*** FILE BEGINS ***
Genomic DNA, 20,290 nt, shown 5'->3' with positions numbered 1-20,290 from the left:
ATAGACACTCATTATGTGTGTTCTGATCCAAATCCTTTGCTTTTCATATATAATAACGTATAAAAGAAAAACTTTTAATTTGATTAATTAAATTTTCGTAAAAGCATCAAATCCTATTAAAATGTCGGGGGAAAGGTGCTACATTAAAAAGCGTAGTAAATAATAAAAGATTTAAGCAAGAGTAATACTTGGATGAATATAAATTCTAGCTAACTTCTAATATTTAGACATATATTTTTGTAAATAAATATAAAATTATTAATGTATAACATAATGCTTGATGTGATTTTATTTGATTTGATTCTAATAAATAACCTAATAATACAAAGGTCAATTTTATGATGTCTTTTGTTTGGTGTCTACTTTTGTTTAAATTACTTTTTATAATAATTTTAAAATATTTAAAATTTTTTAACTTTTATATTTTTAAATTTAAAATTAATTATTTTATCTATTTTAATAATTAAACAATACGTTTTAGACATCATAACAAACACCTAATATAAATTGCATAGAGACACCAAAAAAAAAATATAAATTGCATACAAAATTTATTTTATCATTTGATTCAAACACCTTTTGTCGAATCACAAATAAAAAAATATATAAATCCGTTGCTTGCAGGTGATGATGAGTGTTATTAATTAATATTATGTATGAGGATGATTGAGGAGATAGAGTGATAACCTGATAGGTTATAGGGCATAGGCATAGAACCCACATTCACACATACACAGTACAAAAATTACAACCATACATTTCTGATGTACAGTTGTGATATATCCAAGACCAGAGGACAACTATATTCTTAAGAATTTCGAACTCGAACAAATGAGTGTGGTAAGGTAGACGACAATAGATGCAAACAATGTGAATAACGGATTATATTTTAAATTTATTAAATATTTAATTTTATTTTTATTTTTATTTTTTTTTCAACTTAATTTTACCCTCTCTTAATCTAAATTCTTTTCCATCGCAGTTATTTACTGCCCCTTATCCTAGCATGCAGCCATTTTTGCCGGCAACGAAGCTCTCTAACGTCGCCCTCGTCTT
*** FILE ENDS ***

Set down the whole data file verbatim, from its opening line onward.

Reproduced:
Genomic DNA, 20,290 nt, shown 5'->3' with positions numbered 1-20,290 from the left:
ATAGACACTCATTATGTGTGTTCTGATCCAAATCCTTTGCTTTTCATATATAATAACGTATAAAAGAAAAACTTTTAATTTGATTAATTAAATTTTCGTAAAAGCATCAAATCCTATTAAAATGTCGGGGGAAAGGTGCTACATTAAAAAGCGTAGTAAATAATAAAAGATTTAAGCAAGAGTAATACTTGGATGAATATAAATTCTAGCTAACTTCTAATATTTAGACATATATTTTTGTAAATAAATATAAAATTATTAATGTATAACATAATGCTTGATGTGATTTTATTTGATTTGATTCTAATAAATAACCTAATAATACAAAGGTCAATTTTATGATGTCTTTTGTTTGGTGTCTACTTTTGTTTAAATTACTTTTTATAATAATTTTAAAATATTTAAAATTTTTTAACTTTTATATTTTTAAATTTAAAATTAATTATTTTATCTATTTTAATAATTAAACAATACGTTTTAGACATCATAACAAACACCTAATATAAATTGCATAGAGACACCAAAAAAAAAATATAAATTGCATACAAAATTTATTTTATCATTTGATTCAAACACCTTTTGTCGAATCACAAATAAAAAAATATATAAATCCGTTGCTTGCAGGTGATGATGAGTGTTATTAATTAATATTATGTATGAGGATGATTGAGGAGATAGAGTGATAACCTGATAGGTTATAGGGCATAGGCATAGAACCCACATTCACACATACACAGTACAAAAATTACAACCATACATTTCTGATGTACAGTTGTGATATATCCAAGACCAGAGGACAACTATATTCTTAAGAATTTCGAACTCGAACAAATGAGTGTGGTAAGGTAGACGACAATAGATGCAAACAATGTGAATAACGGATTATATTTTAAATTTATTAAATATTTAATTTTATTTTTATTTTTATTTTTTTTTCAACTTAATTTTACCCTCTCTTAATCTAAATTCTTTTCCATCGCAGTTATTTACTGCCCCTTATCCTAGCATGCAGCCATTTTTGCCGGCAACGAAGCTCTCTAACGTCGCCCTCGTCTT